What do we truly and honestly know about Russia? The world’s largest country is also the world’s largest mystery. Decades of ‘iron curtain’ the outside world wasn’t allowed to peek behind, followed by very biased but, I must admit, also very consistent depiction of Russia as a dull grey country whose idea of fun is to ride tanks across the Red Square in magazines and on TV, made even the biggest optimists out there believe there is nothing exciting about visiting Russia.
Well, that couldn’t be any further from the truth. The country that had the most incredible royal history, the country that was home for many literature, art and science geniuses we all know and love, the country that stretches from Arctic to subtropics (the same can be said about the mentality of people living there, by the way!) simply can’t be dull and boring. If anything, Russia is the country to visit if you love history, architecture, literature and art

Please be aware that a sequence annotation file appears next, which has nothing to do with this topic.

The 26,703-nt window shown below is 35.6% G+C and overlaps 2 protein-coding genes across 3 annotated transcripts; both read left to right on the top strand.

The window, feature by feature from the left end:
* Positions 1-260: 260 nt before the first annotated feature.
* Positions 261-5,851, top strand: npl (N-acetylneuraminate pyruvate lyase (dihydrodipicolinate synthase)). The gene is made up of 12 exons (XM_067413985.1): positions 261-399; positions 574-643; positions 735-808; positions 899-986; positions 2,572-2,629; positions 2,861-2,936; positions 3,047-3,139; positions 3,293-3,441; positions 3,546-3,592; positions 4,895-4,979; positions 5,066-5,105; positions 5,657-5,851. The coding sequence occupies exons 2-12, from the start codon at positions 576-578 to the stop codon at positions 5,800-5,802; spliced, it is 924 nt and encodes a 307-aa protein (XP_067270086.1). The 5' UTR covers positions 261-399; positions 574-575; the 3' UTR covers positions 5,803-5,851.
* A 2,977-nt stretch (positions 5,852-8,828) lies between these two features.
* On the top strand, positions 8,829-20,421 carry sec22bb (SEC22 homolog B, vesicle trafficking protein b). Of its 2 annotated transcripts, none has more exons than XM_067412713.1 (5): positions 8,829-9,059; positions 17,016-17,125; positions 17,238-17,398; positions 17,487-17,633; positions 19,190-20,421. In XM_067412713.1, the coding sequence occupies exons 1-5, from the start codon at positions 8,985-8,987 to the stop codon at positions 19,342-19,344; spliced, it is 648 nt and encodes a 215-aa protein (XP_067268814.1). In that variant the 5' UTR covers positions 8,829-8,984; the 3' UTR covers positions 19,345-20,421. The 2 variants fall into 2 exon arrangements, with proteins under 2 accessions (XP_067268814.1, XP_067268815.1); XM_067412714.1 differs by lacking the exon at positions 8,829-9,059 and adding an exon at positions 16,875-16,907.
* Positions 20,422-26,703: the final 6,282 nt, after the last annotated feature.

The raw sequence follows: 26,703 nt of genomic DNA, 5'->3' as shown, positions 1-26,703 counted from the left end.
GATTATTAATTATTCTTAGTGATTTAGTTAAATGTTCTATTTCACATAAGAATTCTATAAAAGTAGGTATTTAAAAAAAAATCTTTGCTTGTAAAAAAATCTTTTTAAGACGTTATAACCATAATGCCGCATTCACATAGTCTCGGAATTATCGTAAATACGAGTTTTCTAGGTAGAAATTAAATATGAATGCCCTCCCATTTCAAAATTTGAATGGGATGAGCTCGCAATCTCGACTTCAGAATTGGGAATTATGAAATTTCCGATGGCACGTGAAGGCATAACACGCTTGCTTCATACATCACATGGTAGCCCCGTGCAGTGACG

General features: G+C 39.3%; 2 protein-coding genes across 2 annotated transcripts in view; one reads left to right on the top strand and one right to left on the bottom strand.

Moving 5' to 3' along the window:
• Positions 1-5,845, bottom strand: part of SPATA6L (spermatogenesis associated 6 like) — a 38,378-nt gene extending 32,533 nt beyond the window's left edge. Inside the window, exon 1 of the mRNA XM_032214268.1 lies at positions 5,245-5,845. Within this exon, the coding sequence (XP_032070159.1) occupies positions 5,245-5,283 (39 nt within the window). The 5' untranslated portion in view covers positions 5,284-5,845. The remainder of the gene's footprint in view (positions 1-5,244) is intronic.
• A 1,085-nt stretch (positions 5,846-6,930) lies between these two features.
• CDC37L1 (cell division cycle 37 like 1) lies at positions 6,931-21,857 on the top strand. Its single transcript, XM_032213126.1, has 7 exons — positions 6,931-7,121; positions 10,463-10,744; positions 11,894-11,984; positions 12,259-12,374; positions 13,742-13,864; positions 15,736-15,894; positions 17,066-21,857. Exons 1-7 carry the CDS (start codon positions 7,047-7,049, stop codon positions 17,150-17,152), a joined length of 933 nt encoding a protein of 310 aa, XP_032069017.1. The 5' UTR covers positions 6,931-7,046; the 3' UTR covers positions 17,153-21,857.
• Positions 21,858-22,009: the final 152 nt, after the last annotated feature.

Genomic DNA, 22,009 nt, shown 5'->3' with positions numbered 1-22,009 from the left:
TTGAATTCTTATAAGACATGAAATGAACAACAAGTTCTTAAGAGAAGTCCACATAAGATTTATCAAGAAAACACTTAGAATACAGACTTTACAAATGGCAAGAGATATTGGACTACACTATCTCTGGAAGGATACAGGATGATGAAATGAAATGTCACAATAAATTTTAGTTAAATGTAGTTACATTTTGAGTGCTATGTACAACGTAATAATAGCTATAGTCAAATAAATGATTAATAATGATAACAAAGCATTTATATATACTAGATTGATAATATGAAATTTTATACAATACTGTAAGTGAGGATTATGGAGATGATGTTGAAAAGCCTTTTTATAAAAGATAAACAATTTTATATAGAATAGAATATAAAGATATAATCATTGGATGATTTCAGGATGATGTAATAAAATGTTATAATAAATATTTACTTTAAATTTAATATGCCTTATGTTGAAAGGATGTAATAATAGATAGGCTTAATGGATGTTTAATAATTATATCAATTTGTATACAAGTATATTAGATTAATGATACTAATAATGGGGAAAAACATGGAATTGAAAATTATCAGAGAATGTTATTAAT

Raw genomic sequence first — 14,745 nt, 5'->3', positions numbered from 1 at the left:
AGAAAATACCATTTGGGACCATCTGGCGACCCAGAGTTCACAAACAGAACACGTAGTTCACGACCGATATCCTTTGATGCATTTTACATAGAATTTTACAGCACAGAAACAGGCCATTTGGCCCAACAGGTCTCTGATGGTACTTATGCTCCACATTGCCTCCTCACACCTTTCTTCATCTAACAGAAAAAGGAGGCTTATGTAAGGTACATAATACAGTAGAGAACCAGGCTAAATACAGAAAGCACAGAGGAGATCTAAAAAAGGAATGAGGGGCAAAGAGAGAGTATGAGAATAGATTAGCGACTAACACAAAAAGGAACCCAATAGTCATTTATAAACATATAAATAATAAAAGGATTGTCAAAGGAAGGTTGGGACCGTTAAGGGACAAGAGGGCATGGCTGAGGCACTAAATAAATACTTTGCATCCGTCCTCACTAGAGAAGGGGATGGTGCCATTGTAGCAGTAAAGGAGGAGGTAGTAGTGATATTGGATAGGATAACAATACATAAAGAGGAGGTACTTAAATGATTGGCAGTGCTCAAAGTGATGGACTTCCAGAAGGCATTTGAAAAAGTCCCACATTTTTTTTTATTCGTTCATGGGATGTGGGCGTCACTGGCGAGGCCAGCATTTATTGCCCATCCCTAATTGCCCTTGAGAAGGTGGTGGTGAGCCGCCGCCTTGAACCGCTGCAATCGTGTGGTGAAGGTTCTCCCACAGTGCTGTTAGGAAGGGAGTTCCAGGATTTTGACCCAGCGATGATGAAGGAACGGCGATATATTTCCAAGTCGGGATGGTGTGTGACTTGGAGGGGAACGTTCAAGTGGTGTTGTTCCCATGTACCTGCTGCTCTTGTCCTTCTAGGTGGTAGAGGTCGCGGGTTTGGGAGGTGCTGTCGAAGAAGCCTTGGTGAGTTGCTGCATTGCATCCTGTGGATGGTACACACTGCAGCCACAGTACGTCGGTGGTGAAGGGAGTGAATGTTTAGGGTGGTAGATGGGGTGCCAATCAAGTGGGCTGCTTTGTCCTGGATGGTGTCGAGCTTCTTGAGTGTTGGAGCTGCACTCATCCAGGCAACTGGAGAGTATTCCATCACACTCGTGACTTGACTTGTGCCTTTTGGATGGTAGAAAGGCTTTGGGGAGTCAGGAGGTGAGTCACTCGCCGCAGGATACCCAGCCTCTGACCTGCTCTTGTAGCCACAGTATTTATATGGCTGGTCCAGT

And the best place to see it all is, of course, Saint-Petersburg – Russia’s ‘Venice of the North’,
What you need to know before going to Saint Petersburg
Saint Petersburg is nestled on the shores of Baltic Sea, very close to Finland (we’re talking ‘trips to Finland for groceries on weekend’ type of close), which means harsh winters with very short daylight time but also mild warm summer with the famous ‘White Nights’, when sun never properly disappears behind the horizon and you have almost 24 hours per day to explore and enjoy your time. The best time to visit Saint Petersburg for the ‘White Nights’ is June – mid-July.
Just like in any city in Russia, the official currency is ‘rubles’. You shouldn’t have any problems with the currency exchange as there are lots of banks around. But you can also use your credit card literally anywhere (though it’s still smart to keep a little cash for souvenirs, etc.).
Many people in Saint Petersburg speak English. Or will at least more or less understand you 🙂
24/7 supermarkets, restaurants, bars and food delivery are not a problem. There are metro, Uber and